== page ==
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Peanut Butter Spread the Nutrition
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Peanut Butter Spread the Nutrition

Most of us grew up on it, serve it to our own family and wouldn't dream of letting our household supply run out. In fact, peanut butter consumption in Canada is at an all time high - so high that it's ranked in the top 10 of food items, behind sugar, flour, and eggs. No surprise here! This super spread helps little ones to leap tall steps in a single bound, fills a sandwich at the speed of light and, most importantly, pleases the pickiest eater.

Get the Scoop on Peanut Allergies

For most, peanut butter is a nutritious snack. For an estimated 2 percent of the population, eating or coming in contact with peanuts can cause a severe allergic reaction. There is no known cure and the only prevention is strict avoidance.

  • Allergy sufferers must always wear a Medic Alert bracelet and carry an EpiPen, an emergency form of epinephrine. It stalls symptoms for 10 to 20 minutes until full medical attention is available.
  • Even trace amounts of peanuts can prove fatal. Stay alert! Peanut butter is sometimes used to thicken chili or seal egg rolls.
  • Labels on some imported products contain the term 'groundnuts.' If you are unsure, contact the manufacturer.
  • Some physicians suggest that women who eat peanuts or peanut butter during pregnancy or while breast-feeding can put their fetus or infant at risk of developing the allergy later in life. If you're concerned, ask your doctor.
  • Peanuts and peanut butter should not be introduced to children before the age of one because their immune systems are still immature. Canadian health experts suggest children from a family with allergies should not be introduced to peanut butter until the age of two.

For more information contact: Allergy and Asthma Information Association. Call (416) 783-8944.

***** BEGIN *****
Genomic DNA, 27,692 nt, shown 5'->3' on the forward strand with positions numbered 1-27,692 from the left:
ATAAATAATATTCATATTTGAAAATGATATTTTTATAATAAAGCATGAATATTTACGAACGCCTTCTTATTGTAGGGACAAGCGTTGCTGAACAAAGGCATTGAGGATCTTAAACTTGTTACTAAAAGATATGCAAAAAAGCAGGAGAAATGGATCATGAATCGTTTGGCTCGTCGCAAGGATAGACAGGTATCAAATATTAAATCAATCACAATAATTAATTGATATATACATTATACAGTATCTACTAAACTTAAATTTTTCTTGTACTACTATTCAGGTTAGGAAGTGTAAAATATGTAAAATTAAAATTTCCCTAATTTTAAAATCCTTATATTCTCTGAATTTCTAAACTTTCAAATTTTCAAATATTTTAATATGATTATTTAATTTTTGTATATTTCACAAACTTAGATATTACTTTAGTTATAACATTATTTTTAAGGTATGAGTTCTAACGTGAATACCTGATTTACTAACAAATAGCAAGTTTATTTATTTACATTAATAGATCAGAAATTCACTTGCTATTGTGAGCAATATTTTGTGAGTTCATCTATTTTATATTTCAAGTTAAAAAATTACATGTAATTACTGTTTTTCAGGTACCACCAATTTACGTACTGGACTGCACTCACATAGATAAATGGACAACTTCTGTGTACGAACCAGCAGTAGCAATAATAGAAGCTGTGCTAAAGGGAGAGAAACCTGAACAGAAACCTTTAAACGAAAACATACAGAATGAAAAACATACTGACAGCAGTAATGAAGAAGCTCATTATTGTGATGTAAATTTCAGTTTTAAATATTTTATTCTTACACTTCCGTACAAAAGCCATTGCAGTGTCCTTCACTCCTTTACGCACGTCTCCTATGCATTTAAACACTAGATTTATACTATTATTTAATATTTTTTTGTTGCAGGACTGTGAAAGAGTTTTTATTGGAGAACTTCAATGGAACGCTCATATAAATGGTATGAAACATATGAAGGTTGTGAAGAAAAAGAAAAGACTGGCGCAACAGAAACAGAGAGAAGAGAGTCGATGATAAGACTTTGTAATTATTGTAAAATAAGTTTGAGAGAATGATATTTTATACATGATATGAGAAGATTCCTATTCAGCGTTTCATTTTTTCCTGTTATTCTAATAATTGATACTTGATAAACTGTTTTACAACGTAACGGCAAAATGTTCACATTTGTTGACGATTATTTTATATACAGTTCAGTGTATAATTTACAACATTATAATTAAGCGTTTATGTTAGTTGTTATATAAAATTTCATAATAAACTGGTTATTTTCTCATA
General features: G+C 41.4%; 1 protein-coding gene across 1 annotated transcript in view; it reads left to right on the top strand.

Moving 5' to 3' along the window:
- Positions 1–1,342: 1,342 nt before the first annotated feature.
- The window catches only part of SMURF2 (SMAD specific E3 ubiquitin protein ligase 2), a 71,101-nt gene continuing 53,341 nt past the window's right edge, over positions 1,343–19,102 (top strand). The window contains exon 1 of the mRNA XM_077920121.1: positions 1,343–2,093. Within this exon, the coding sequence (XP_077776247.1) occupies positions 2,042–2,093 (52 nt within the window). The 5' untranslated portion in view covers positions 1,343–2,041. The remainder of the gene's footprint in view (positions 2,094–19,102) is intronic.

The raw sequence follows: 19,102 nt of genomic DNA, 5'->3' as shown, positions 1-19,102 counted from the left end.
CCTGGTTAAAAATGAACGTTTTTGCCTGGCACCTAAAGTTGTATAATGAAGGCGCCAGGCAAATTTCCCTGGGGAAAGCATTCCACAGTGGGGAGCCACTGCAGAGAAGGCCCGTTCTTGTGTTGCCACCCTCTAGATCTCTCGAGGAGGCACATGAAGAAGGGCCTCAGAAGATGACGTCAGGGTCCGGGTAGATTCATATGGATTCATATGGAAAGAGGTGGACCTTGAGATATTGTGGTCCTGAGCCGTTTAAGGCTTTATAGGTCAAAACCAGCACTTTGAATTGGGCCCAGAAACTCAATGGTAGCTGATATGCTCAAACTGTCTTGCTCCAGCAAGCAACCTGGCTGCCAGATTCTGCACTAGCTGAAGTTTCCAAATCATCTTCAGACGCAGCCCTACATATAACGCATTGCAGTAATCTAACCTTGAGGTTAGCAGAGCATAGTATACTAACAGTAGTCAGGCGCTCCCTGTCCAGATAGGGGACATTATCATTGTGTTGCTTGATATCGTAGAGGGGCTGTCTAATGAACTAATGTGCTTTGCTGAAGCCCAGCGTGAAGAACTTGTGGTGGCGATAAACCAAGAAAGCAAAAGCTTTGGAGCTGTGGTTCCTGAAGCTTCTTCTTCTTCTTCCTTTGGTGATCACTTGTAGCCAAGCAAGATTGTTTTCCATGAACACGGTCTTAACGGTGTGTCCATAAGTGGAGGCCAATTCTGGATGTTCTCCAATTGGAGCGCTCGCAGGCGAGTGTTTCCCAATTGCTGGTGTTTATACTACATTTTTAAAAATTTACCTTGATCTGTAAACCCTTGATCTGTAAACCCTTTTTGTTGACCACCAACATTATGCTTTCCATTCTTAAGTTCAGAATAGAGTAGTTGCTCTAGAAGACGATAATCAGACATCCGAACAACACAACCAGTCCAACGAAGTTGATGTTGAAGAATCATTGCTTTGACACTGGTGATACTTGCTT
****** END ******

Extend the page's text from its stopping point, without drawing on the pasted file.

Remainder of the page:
No Nuts for Me! by Aaron Zevy and Susan Tebbut (Tumbleweed Press) is a fun and friendly read that explains peanut allergies to kids and their classmates. Sold in major bookstores.

Did you Know?

  • In 1890 a St. Louis, Missouri physician invented peanut butter as a protein substitute for people with bad teeth who couldn't chew meat.
  • The peanut is not a nut, but like beans and peas, a member of the legume family.
  • A 12 oz jar of peanut butter contains approximately 500 peanuts.
  • By the time most kids have graduated from high school they've eaten an estimated 1,500 peanut butter sandwiches. That's enough to cover a football field!
  • Peanut butter is found in the pantries of 91 percent of Canadian households. We consume 71 million pounds of peanut butter every year.

Nutty News

  • Eating peanut butter satisfies hunger and helps keep kids from reaching for empty-calorie snacks.
  • According to the Nurses' Health Study at Harvard University, eating one serving of nuts or peanut butter five or more times per week may reduce the risk of heart disease by 35 percent.
  • 2 Tbsp of smooth peanut butter fills a sandwich with about 190 calories, 8 grams of protein and 15 grams of fat. Canadian healthy eating guidelines suggest women (and men over 50) consume about 60 grams of fat per day For younger men, 90 grams is recommended.
  • In addition to monounsaturated fat (a healthy fat) peanut butter also contains other important nutrients such as vitamin E, folic acid, niacin, thiamine and magnesium.
  • Canada's Food Guide for Healthy Eating recommends 2 to 3 servings per day from the Meat and Alternatives group. Kraft Peanut Butter can help you meet this recommendation.

Peanut Power

One Meat and Alternatives serving equals:

  • 2 Tbsp peanut butter
  • 1 to 2 eggs
  • 2 to 3 oz fish, poultry or meat
  • 3 oz tofu
  • 1/2 to 1 cup beans/lentils
  • Kraft Peanut Butter is a nutritious choice from the Meat and Alternatives food group because it provides protein, essential nutrients and 'good fats'

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